House Listings: Tips for Effective Photographs

By: Samantha Holt, Cook & James


Only use accurate and high-quality photos for your house listings. Sounds like a ‘no-brainer’, right? After being on my own home searching journey, I noticed continuous inaccuracies with pictures in home listings that led me to believe cropping, retouching, and low quality images may be more common than I thought.

One house listing showcased gorgeous photos of the interior. While viewing the house, I realized some of the photographs were from a completely different house! I wasted 15 minutes walking around the home with my phone out trying to find the room that matched the photo only to realize it was a photo of a completely different house. Another listing had old appliances in the listing’s photos and didn’t mention new appliances in the house’s description; however, the kitchen had been newly renovated when I viewed the home. By not posting up-to-date and accurate photos, the agents listing these homes filtered out potential buyers.  


When it comes to showcasing a home, you have to start on the Internet. Here are tips for making the most out of the photos on your house listings:

  • Ensure good lighting in all photos. When taking photos for a listing, use natural lighting to your advantage. Open window blinds and choose well-illuminated angles. For rooms without natural lighting, turn on the lights in the house and experiment with taking pictures with the flash on.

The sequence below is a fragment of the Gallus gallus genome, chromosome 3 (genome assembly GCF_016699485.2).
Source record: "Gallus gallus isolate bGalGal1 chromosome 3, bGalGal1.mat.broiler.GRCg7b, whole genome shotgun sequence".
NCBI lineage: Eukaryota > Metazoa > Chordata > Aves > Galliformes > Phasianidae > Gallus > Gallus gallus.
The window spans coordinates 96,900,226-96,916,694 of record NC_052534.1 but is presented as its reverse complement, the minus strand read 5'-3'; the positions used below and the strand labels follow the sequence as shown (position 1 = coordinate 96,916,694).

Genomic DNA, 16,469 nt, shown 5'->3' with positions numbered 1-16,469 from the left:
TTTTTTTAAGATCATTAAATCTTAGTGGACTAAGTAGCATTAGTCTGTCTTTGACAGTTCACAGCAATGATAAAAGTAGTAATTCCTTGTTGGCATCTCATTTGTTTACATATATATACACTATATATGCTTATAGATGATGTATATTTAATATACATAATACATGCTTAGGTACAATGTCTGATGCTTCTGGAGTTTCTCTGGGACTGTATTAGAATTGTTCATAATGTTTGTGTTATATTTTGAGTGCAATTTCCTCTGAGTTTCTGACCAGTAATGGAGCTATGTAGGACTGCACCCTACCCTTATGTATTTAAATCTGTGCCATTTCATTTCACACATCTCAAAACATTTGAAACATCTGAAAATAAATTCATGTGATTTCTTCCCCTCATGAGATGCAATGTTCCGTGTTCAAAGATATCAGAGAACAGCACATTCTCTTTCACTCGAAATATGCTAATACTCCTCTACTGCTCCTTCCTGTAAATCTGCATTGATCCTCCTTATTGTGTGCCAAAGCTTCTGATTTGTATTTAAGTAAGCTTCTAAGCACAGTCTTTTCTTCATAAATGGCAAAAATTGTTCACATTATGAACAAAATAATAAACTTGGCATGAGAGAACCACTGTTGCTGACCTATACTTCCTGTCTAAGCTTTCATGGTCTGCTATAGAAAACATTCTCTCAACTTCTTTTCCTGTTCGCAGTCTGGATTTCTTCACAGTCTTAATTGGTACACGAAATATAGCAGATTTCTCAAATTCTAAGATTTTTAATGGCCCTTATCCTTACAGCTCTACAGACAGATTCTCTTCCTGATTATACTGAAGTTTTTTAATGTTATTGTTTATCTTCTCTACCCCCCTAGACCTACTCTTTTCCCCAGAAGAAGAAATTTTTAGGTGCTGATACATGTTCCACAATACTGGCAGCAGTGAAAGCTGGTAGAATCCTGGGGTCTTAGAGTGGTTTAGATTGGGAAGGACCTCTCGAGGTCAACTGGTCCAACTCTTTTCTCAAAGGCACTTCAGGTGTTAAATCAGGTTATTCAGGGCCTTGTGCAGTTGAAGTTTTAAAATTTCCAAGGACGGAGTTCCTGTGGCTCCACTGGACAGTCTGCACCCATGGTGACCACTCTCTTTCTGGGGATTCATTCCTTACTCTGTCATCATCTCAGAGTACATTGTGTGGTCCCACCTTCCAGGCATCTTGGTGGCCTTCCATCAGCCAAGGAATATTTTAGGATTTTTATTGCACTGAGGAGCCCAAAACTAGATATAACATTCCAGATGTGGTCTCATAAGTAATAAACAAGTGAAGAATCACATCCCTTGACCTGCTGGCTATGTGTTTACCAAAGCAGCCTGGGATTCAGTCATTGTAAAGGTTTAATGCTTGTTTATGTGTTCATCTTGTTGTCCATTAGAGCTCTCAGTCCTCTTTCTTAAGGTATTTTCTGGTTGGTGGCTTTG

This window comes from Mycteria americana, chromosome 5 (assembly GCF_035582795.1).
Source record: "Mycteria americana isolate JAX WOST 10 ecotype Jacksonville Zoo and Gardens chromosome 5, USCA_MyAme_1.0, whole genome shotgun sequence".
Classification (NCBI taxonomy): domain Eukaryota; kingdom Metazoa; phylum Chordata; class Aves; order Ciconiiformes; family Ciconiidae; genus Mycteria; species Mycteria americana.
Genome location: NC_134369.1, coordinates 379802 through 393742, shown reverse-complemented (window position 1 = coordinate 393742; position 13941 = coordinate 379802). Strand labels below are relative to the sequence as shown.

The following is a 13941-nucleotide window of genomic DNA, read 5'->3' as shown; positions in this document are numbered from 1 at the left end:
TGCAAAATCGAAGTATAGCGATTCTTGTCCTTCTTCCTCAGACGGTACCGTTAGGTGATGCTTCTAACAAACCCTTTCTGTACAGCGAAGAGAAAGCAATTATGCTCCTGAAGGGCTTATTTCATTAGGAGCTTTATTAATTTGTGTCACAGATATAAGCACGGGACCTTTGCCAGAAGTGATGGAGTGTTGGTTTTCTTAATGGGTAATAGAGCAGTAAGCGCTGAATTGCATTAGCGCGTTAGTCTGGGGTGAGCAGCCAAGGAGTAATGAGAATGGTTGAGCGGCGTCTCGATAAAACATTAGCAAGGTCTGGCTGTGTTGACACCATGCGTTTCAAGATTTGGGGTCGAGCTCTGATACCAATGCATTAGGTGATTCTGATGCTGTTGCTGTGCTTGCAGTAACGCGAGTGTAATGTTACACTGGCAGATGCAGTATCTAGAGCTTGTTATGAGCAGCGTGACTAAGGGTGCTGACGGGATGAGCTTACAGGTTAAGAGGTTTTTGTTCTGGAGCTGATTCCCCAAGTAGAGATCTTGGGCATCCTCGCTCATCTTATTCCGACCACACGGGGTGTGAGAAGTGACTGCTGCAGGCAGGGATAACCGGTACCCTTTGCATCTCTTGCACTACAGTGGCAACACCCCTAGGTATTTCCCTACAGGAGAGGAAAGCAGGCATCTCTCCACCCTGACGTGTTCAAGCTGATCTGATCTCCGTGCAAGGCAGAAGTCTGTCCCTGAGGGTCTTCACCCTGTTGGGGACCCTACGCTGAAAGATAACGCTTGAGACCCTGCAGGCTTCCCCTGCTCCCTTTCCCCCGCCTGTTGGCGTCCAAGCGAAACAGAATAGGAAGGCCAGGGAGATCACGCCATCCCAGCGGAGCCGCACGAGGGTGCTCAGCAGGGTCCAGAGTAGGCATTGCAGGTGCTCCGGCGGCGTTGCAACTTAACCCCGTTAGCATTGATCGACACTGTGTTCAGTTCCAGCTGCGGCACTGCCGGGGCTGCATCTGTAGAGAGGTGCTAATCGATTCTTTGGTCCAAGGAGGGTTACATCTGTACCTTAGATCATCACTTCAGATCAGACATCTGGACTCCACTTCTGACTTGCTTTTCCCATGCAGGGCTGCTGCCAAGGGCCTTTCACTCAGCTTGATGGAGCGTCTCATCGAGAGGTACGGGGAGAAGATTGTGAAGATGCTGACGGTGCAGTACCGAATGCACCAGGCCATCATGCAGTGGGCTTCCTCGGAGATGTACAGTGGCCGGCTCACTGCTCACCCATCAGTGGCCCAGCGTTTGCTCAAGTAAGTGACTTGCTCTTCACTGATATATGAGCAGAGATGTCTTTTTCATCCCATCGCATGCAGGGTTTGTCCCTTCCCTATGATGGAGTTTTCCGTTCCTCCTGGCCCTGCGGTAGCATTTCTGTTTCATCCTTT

• Use up-to-date photos. Photos can make or break a buyer’s decision to view a home. Make sure your photos are recent and include any interior updates such as new appliances and light fixtures.

  • Take photos featuring the home’s best qualities. Mentioning a cute breakfast nook or spacious yard in the description only goes so far. Most of the home qualities you mention in the description should be photographed. For example, if you mention a home’s vaulted ceilings, then make sure you take photos of the rooms with vaulted ceilings that are angled to include the vaulted ceilings in the shot.

  • Don’t alter photographs. Altering photos to make the home look better than its actual condition is deceptive and can get you into trouble in the industry. So just don’t do it.

  • Use a wide variety of shots. Don’t leave potential home buyers wondering about the rest of the home. Why show just one bedroom when you can show all of them? When you have more photos of the house, your potential buyers have a better understanding of what the house looks like. Put yourself in the shoes of buyers--would you rather look at a home with 30 photos of the house on the listing page or a home with only 5 photos of the house on the listing page?


Homes with few and low-quality photos raise red flags for buyers and make them wonder, “what is the seller trying to hide?”. When it comes to home listings, put yourself in the shoes of your buyers. Would these photos convince you to buy the house? Is seeing the master bathroom important? Should you photograph the front of the house? The backyard? Yes, these are all very important to photograph! Nowadays, buyers want to see as much as possible before they take the time to view the home in-person.

Have questions about improving your photography skills? Let us know! The Cook and James Growth team is here to consult with you on all of your design and marketing needs.